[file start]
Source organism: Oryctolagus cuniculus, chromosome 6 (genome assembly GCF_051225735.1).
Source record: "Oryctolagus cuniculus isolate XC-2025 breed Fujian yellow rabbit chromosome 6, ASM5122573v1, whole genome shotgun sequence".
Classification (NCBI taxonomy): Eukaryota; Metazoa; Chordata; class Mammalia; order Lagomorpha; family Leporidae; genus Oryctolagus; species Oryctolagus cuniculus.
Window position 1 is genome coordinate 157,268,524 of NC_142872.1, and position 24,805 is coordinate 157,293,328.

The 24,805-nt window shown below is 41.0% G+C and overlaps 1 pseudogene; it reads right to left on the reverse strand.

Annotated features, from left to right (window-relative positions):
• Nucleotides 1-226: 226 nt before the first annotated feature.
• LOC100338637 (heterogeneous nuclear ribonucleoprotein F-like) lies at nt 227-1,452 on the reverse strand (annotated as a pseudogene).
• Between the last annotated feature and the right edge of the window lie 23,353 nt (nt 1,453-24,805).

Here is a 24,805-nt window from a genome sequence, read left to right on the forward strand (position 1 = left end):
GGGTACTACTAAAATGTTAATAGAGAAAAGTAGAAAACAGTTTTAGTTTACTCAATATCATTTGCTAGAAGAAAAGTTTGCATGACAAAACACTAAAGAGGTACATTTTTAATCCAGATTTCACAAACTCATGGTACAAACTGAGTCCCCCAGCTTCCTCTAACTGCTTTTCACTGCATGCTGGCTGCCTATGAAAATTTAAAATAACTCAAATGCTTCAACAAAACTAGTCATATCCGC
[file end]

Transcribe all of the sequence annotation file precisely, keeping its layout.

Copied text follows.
Source organism: Oryctolagus cuniculus, chromosome 6 (genome assembly GCF_051225735.1).
Source record: "Oryctolagus cuniculus isolate XC-2025 breed Fujian yellow rabbit chromosome 6, ASM5122573v1, whole genome shotgun sequence".
Classification (NCBI taxonomy): Eukaryota; Metazoa; Chordata; class Mammalia; order Lagomorpha; family Leporidae; genus Oryctolagus; species Oryctolagus cuniculus.
Window position 1 is genome coordinate 157,268,524 of NC_142872.1, and position 24,805 is coordinate 157,293,328.

The 24,805-nt window shown below is 41.0% G+C and overlaps 1 pseudogene; it reads right to left on the reverse strand.

Annotated features, from left to right (window-relative positions):
• Nucleotides 1-226: 226 nt before the first annotated feature.
• LOC100338637 (heterogeneous nuclear ribonucleoprotein F-like) lies at nt 227-1,452 on the reverse strand (annotated as a pseudogene).
• Between the last annotated feature and the right edge of the window lie 23,353 nt (nt 1,453-24,805).

Here is a 24,805-nt window from a genome sequence, read left to right on the forward strand (position 1 = left end):
GGGTACTACTAAAATGTTAATAGAGAAAAGTAGAAAACAGTTTTAGTTTACTCAATATCATTTGCTAGAAGAAAAGTTTGCATGACAAAACACTAAAGAGGTACATTTTTAATCCAGATTTCACAAACTCATGGTACAAACTGAGTCCCCCAGCTTCCTCTAACTGCTTTTCACTGCATGCTGGCTGCCTATGAAAATTTAAAATAACTCAAATGCTTCAACAAAACTAGTCATATCCGC